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What is Proprioception?

Proprioceptors are sensory receptors located within joints, muscles, and tendons that relay information to the subconscious and conscious parts of the central nervous system based on your awareness in space and during movements. They are sensitive to pressure and tension which gives the brain feedback on the position of body parts in space and during movement. Most of this proprioceptive information is processed at the subconscious level so we do not have to spend conscious thought towards maintaining posture or even positioning of body parts. At least, not until you have ACL surgery.

The ACL is a special type of proprioceptor called a mechanoreceptor. The ACL tells your body where and how to work during movements like cutting or pivoting,  and any lag in time for feedback to the brain leaves you in a vulnerable position allowing higher risk of ACL injury. After suffering an ACL injury, it is essential to increase your proprioceptive awareness in order to fully rehabilitate the injury and help to prevent further injury to the ACL or injury to the other knee.  This is another reason allograft or cadaver used for ACL grafts is less than ideal for an athlete. How do expect to regain the same movement control and reaction time using a dead tissue without any working mechanoreceptors?

After an ACL injury it can be very hard for an athlete to restore their normal reaction times and relearn their proprioceptive ability or the awareness of their knee in positions and movements. Sometimes this is thought of as a mental block or being scared to perform certain movements again following an injury but it has just as much to do with the decreased neuromuscular awareness stemming from the damaged or missing mechanoreceptors as it does the brain itself.  This can play a huge role in the risk of reinjuring your ACL because a decrease in proprioceptive abilities of the knee can contribute to improper cutting, jumping, or landing mechanics further contributing to your risk of ACL tear. Remember, about 70% about ACL injuries are noncontact injuries but with proper strength training programs and coaches working with athletes on jumping, landing, and cutting movements a lot of these injuries and reinjures can be prevented.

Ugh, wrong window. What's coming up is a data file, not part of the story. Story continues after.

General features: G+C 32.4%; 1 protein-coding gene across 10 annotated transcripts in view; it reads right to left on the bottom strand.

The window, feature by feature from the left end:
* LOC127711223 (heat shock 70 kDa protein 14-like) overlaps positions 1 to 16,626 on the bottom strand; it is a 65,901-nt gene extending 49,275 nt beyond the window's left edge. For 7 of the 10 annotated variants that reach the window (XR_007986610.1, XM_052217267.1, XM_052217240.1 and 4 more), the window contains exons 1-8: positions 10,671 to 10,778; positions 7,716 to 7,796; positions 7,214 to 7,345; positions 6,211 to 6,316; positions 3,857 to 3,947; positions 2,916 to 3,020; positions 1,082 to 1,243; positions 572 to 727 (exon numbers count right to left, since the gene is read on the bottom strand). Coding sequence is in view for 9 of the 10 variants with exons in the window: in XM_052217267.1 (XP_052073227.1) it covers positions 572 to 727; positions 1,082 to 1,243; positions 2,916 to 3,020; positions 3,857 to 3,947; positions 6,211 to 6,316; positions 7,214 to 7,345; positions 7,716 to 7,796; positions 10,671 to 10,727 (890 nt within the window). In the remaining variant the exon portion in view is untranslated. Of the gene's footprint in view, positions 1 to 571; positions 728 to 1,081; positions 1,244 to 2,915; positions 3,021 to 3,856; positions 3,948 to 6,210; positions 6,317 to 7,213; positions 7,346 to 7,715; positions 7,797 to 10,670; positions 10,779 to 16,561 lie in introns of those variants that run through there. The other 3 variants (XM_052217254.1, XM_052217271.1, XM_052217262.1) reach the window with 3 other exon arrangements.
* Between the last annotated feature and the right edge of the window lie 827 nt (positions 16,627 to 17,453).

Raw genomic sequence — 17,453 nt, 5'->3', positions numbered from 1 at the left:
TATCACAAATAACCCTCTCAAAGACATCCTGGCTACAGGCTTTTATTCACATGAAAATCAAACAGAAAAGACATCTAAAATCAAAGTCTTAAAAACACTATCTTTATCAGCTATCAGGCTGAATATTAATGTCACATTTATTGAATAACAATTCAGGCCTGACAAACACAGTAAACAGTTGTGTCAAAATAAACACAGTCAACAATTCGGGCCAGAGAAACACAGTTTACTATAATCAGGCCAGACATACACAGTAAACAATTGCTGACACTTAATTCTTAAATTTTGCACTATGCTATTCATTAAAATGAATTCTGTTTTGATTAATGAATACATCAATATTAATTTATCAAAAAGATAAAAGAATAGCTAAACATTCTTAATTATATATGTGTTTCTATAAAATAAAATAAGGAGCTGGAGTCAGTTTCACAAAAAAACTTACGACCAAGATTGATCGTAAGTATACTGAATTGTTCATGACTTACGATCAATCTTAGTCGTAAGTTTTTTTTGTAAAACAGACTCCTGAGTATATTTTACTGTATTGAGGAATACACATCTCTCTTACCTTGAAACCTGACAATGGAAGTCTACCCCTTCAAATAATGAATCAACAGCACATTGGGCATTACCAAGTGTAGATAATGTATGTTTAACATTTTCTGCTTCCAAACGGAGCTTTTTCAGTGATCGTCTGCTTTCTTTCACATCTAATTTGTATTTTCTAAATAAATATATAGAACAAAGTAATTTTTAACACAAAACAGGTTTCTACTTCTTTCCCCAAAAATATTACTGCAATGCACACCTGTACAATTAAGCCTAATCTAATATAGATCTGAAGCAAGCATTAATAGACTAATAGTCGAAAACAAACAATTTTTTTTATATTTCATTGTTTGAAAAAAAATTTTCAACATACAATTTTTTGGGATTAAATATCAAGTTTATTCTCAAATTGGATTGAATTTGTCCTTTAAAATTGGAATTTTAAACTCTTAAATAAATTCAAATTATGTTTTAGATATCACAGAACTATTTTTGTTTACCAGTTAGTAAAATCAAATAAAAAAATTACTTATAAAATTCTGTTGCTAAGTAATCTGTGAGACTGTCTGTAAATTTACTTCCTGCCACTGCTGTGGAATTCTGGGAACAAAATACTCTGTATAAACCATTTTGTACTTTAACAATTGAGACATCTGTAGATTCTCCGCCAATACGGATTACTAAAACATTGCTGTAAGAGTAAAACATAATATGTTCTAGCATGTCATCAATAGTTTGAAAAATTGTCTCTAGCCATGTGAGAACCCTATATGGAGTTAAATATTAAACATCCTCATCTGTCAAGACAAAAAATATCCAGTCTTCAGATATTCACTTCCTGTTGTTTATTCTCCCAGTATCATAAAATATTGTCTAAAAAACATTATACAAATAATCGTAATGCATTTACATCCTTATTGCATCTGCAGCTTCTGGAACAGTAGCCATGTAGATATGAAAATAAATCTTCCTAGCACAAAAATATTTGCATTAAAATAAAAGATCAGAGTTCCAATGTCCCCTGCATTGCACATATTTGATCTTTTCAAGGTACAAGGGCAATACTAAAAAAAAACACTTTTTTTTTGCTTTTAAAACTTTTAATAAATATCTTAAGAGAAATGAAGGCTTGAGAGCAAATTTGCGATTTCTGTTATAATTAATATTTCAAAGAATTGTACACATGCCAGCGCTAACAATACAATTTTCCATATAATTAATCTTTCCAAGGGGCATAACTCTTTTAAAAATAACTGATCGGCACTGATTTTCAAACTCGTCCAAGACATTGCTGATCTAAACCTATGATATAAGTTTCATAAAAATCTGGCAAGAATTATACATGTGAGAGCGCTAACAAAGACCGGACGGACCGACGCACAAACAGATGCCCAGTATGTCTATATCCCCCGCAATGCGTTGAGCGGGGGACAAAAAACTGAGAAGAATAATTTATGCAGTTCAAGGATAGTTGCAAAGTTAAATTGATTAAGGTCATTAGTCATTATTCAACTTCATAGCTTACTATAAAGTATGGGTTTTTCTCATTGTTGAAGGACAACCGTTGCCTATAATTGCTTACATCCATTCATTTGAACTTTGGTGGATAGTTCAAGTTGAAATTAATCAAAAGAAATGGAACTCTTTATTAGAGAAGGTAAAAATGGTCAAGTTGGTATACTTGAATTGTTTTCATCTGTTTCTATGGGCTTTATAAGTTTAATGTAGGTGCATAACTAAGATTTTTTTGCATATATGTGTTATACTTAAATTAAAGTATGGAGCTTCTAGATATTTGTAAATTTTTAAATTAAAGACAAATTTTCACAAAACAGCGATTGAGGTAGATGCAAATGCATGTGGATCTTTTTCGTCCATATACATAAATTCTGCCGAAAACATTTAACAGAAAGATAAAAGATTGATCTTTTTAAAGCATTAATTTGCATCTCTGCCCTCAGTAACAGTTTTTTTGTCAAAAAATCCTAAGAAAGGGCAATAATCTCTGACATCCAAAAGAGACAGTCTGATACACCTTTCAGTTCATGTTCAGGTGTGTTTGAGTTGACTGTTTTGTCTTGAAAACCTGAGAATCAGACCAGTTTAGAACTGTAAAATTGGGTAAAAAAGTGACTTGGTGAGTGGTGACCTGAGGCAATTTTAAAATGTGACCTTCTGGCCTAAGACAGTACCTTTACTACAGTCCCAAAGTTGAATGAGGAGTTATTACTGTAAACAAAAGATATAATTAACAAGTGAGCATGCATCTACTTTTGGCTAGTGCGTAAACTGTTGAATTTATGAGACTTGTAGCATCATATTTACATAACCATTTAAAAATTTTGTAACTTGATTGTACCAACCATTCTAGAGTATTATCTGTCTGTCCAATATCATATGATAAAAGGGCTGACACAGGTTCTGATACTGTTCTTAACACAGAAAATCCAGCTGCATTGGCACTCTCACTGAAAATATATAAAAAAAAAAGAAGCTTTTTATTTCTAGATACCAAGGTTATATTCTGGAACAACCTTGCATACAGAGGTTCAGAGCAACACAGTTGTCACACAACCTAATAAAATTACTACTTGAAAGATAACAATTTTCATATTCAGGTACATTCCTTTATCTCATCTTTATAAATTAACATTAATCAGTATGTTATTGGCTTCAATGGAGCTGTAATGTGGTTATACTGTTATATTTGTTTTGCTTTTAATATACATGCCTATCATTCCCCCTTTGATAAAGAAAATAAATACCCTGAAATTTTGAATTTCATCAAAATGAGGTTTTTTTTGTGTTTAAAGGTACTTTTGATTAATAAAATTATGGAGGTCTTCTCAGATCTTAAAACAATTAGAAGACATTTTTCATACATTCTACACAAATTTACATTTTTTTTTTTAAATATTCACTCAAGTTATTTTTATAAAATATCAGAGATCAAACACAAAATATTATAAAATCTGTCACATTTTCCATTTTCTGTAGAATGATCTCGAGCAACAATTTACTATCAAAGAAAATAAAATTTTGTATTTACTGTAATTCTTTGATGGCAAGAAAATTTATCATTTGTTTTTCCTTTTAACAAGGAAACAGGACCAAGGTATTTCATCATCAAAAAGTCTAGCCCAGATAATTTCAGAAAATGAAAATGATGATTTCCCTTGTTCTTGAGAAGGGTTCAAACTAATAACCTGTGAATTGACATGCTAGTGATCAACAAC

Balance training on BOSU balls, foam pads, and balance boards are a huge emphasis during ACL rehabilitation.  Advancing yourself to working on reaction time training like quick changes in direction and decelerating after sprinting will be the best way to prepare for the demands of sport after surgery. Reaction training is essential in regaining full proprioceptive awareness and ramping up the tempo for reaction training to mimic the demands of the athlete’s sport will help to decrease their subsequent injury risk.

Creating an unstable environment, like shown in this video, is a great way to begin advancing your rehabilitation and incorporates more muscle recruitment. Starting with a simple single leg balance is great after surgery, but there are many creative ways to advance these exercises safely over time.